COLORADO

http://www.sciam.com/exhibit/062298radar/ A University of Denver anthropology professor has come up with a ground-breaking alternative that may turn traditional archaeology upside down. Closer to home, Conyers has employed the new technique to reveal the history of the ancient Anasazi people of the American West. Because of their sacred nature, the issue of whether to disturb these sites is crucial to their descendants. Near Bluff, Utah, Conyers and his colleagues pinpointed a subterranean kiva.

http://www.durangoherald.com/1news1206.htm High in the San Juan Mountains there remains a treasure left by hardrockers a century ago. Not gold, silver or ore, but the weather-beaten mining structures that were once used to support the industrial revolution and two world wars.

http://www.gjsentinel.com/auto/feed/news/local/1999/09/27/938441227.21406.3884.0341.html For Don Sullivan, South Mesa Lake is a window to more than 20,000 years of geological and geographical history in western Colorado. By studying the lake's organic carbon content, Sullivan and his students are able to accurately describe the temperature changes in the area over the past 20,000 years.

UTAH

http://www.desnews.com/dn/view/1,1249,115011715,00.html? In this day and age, heritage is marketable. That's the premise behind the Utah Heritage Product Alliance. http://www.Utah.com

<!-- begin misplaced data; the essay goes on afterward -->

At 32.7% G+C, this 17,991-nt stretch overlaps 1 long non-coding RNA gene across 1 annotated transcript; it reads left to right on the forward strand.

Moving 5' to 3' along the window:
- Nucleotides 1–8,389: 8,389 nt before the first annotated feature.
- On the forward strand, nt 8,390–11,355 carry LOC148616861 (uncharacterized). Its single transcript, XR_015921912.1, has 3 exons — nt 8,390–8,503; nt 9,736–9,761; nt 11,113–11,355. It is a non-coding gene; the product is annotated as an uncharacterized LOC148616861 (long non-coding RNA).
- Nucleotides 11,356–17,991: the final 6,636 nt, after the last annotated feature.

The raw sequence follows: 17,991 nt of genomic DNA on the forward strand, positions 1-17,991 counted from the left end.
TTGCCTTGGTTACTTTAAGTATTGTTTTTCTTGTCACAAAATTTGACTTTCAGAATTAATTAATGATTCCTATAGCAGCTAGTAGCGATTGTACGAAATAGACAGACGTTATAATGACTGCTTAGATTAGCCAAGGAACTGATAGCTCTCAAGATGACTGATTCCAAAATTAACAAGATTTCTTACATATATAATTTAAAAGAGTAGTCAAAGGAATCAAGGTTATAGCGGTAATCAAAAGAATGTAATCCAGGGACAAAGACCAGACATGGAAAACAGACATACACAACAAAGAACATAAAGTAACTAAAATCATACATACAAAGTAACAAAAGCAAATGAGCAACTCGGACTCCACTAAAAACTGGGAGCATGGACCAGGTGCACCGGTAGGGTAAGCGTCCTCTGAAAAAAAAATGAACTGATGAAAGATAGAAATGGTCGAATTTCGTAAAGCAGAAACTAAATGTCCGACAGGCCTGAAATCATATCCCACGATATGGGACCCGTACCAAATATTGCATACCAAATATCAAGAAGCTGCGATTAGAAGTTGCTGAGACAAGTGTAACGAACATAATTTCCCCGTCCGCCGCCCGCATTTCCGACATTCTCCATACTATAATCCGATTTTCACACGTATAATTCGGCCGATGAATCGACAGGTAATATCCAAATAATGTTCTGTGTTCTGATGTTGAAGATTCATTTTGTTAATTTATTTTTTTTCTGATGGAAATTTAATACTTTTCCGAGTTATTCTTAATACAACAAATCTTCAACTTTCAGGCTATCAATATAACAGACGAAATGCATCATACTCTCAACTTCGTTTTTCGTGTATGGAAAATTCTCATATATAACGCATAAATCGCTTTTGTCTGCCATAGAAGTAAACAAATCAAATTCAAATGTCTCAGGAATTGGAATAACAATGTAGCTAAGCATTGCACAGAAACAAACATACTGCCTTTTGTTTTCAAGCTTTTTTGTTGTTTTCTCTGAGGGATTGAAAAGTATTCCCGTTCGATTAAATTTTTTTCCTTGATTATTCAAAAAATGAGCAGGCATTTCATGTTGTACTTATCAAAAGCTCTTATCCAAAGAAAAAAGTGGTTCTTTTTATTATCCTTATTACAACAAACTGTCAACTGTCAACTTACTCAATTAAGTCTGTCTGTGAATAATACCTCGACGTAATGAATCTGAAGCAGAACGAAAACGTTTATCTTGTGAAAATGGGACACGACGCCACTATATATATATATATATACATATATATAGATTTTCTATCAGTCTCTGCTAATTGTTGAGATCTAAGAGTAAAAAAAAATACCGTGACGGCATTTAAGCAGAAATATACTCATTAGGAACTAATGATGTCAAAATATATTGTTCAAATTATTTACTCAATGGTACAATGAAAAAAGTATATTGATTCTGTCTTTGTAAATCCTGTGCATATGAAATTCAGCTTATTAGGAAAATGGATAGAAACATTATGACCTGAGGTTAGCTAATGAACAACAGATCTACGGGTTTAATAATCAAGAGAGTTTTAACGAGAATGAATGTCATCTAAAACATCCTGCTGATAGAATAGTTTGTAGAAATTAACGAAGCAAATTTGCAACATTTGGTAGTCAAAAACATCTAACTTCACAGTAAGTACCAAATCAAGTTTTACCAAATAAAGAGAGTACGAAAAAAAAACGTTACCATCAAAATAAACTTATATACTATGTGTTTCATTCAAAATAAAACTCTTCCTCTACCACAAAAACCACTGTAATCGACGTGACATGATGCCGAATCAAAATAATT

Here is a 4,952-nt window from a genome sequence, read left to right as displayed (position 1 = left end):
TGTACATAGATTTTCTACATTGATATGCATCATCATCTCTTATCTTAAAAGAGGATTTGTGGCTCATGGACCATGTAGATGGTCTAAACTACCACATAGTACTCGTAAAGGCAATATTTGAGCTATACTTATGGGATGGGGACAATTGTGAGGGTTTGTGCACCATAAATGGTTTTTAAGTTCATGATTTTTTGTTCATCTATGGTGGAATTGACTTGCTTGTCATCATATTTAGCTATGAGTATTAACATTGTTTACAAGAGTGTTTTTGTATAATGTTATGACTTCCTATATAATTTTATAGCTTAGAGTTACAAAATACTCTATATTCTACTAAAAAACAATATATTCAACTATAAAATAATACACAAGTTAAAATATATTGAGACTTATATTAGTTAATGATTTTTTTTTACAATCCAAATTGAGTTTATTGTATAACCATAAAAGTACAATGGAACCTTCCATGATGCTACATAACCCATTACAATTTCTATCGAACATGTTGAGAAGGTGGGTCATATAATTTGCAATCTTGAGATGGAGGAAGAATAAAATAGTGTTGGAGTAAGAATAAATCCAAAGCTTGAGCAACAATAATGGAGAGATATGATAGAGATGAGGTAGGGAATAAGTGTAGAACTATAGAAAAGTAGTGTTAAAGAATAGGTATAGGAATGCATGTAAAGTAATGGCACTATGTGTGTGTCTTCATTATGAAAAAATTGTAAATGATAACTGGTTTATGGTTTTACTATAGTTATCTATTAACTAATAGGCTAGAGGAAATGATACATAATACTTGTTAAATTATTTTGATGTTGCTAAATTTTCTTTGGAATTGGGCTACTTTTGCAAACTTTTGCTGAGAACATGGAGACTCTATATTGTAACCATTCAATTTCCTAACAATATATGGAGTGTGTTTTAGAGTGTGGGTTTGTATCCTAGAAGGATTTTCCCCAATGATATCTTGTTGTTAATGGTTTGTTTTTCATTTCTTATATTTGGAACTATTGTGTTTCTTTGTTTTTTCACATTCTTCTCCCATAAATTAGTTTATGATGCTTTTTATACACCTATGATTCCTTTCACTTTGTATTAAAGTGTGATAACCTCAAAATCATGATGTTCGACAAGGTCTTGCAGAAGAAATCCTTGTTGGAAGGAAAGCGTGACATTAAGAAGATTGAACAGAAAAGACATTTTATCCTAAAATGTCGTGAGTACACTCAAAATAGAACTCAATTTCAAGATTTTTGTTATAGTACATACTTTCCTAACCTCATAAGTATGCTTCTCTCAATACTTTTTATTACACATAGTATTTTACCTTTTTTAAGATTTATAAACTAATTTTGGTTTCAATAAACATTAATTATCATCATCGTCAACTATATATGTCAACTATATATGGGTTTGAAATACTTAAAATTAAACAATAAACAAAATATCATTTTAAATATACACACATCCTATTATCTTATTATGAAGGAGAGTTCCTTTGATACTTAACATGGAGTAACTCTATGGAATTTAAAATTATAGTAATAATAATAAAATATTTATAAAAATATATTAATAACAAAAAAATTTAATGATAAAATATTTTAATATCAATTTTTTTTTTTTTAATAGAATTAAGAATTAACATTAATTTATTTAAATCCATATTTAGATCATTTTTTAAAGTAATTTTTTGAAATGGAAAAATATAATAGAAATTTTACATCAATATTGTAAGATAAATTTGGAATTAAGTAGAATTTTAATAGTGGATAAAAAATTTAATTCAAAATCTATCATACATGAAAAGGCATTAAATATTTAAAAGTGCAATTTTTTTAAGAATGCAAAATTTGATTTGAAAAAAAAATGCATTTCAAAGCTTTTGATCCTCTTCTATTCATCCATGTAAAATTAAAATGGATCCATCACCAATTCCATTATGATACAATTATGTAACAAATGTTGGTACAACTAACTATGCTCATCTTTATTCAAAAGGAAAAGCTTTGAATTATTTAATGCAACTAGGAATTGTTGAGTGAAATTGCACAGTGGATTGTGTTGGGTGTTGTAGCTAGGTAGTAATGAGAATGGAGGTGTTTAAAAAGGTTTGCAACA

ARIZONA

http://www.svherald.com/news/stories/99092603n.html A day-long event called River Appreciation Day, co-sponsored by the Friends of the San Pedro River and U.S. Bureau of Land Management, gave visitors opportunities to learn more about the mammoth find at Murray Springs. Jane Pike Childress, a BLM archaeologist, explained how the mammoths, ancestors of todays elephants, once roamed southeast Arizona about 13,000 years ago.

http://www.azstarnet.com/public/dnews/0927R5.html Arizona officials will remove rocks deposited by New Age ceremonialists on an ancient Hohokam site known as Zodiac Ridge. They'll also post signs warning against trespassing on State Trust Land and will increase visits by volunteer stewards.

CYBERIA

http://www.seattlep-i.com:80/national/pot27.shtml It all began in a dusty Navajo settlement near Kingman, Ariz. George Gustav Heye's impulsive purchase initiated a hobby that would amass one of the most comprehensive collections of Indian cultural materials in the world. The new museum could be controversial, because allowing Indians to tell their story necessarily means that some bloody and unpleasant parts of U.S. history will be exhumed and examined.